Catherine Clifford is the Senior Entrepreneurship Writer at CNBC. According to her Entrepreneur.com article, a market research firm has found that office employees spend only 45% of their time at work actually completing tasks related to their primary job duties. (That’s about 3 and a half hours for an 8 hour work day.) Where does the time go? Social media, coworker chitchat, YouTube cat videos, etc.
Let’s say you work a 9 to 5 with an hour commute each way. This means that of the 10 hours of your day that you devote to work – 8 am to 6 pm – you’re doing 3 and a half hours of work.
Cue the concept, working remotely.
Now, working remotely simply isn’t for some people. You might be some people if:
- You need the structure of an office in order to discipline yourself to work
- You actually enjoy the commute – it gives you transition time to fully wake up in the morning and then wind down in the evening
- You enjoy the office community – you love greeting everyone in the morning, chatting by the water cooler, and going out to lunch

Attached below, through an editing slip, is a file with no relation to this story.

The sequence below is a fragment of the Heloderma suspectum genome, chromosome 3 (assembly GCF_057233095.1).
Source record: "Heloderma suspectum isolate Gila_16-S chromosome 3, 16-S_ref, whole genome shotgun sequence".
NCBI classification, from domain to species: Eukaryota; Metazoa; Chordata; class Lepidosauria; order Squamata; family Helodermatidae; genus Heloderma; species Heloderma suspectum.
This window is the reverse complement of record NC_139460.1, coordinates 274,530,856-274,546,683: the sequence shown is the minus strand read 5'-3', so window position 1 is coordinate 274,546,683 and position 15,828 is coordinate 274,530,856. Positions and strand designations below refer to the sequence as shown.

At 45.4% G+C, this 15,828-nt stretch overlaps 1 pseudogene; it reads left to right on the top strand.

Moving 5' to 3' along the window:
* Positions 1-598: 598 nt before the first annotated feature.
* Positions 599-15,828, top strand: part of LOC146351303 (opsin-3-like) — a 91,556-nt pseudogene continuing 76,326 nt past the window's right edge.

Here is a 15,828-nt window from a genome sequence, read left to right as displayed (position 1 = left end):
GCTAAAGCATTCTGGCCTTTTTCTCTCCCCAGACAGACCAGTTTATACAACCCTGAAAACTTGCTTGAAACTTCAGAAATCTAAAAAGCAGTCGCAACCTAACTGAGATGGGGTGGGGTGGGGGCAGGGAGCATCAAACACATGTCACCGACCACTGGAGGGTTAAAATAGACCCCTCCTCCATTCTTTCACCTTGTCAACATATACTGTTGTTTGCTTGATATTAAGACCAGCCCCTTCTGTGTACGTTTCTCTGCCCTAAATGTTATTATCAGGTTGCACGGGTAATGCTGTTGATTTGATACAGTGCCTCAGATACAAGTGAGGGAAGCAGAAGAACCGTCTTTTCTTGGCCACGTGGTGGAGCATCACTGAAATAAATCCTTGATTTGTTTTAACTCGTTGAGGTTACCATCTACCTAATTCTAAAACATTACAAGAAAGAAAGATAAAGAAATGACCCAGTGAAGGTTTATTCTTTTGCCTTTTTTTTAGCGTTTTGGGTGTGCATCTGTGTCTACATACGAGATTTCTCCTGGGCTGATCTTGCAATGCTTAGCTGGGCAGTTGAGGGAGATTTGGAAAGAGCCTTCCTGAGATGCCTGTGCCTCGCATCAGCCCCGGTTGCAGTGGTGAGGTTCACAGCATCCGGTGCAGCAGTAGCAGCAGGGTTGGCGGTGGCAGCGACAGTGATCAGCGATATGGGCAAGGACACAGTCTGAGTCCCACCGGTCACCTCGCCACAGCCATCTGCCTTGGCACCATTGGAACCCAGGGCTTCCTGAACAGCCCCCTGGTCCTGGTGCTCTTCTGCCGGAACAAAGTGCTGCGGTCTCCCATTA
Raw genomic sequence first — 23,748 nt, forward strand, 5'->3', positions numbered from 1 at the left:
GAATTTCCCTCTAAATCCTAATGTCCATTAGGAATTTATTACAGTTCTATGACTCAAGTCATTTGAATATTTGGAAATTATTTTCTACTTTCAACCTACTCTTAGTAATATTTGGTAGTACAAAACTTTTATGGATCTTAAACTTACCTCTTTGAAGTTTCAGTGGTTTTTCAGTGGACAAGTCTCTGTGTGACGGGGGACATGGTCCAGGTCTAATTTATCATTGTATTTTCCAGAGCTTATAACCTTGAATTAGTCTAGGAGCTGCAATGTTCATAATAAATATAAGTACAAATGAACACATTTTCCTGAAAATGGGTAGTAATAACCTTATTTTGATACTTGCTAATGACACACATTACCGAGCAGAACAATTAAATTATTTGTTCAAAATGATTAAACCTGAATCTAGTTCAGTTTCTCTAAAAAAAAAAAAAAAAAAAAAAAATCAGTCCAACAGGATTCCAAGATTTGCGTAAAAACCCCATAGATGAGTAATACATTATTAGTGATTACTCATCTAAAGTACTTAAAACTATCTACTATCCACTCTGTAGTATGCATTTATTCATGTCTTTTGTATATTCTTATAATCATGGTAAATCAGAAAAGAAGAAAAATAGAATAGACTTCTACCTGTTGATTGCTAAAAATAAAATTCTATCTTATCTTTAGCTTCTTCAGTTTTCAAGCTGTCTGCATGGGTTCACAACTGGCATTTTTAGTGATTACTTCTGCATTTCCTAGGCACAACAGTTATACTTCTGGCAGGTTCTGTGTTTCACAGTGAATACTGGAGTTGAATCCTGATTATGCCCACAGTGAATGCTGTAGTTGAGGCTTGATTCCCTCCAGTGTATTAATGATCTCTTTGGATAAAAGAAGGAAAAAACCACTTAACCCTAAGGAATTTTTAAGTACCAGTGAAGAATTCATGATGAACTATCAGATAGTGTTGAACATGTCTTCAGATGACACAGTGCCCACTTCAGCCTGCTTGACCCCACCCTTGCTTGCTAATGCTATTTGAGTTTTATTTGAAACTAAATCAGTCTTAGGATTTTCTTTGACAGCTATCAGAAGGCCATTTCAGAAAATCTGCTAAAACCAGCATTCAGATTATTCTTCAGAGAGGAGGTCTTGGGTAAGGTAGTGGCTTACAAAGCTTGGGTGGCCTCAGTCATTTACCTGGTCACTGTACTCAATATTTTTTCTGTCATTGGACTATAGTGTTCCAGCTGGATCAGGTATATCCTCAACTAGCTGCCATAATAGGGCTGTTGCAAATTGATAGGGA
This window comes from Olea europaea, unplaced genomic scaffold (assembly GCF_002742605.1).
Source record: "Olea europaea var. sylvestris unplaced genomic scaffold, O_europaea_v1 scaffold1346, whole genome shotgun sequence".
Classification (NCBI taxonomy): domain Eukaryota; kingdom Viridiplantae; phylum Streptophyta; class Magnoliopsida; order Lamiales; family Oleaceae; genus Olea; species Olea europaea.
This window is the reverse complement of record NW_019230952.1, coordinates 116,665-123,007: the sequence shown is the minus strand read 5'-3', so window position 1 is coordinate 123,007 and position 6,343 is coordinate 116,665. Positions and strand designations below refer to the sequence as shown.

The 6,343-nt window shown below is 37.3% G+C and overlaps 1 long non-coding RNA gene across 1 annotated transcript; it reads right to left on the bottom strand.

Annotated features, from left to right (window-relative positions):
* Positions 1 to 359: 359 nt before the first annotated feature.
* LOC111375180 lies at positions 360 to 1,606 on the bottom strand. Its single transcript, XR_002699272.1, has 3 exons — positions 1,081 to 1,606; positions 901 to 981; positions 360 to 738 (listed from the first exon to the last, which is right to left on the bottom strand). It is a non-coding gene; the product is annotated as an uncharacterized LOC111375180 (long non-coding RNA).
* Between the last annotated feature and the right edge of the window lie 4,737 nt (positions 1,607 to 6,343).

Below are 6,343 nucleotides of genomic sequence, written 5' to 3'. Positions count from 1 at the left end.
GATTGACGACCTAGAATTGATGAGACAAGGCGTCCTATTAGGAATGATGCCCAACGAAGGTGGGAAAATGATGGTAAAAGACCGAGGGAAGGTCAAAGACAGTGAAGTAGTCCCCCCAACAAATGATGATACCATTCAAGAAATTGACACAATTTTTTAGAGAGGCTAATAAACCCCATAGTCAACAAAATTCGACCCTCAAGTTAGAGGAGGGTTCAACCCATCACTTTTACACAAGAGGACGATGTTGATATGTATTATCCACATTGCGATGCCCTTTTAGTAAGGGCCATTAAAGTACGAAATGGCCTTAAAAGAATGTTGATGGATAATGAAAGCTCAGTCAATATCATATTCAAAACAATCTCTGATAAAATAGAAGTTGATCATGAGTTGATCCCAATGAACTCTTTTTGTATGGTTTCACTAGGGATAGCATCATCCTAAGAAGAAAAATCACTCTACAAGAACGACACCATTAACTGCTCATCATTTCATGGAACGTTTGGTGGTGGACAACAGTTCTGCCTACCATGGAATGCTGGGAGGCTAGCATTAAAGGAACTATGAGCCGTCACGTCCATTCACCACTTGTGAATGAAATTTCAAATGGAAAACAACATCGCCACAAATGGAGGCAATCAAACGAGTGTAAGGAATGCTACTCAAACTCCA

If this is you, then working remotely isn’t gonna be your jam.
But, if you’re a commute-despising, self-disciplined introvert, it’s right up your alley.
You’ll have more free time to do things that make you happy. Happy people are more productive. You’ll be better at your job, generating more happiness from the results achieved, triggering an ever-reinforcing feedback loop of happiness and productivity.
Aside from general happiness, the benefits abound. TechRepublic’s article reports that remote workers are physically healthier, have lower levels of stress, and are more engaged. It’s a trend on the rise, per this New York Times article. More employees are able to work remotely, and those that do are doing so more frequently. It’s a lifestyle that’s here to stay.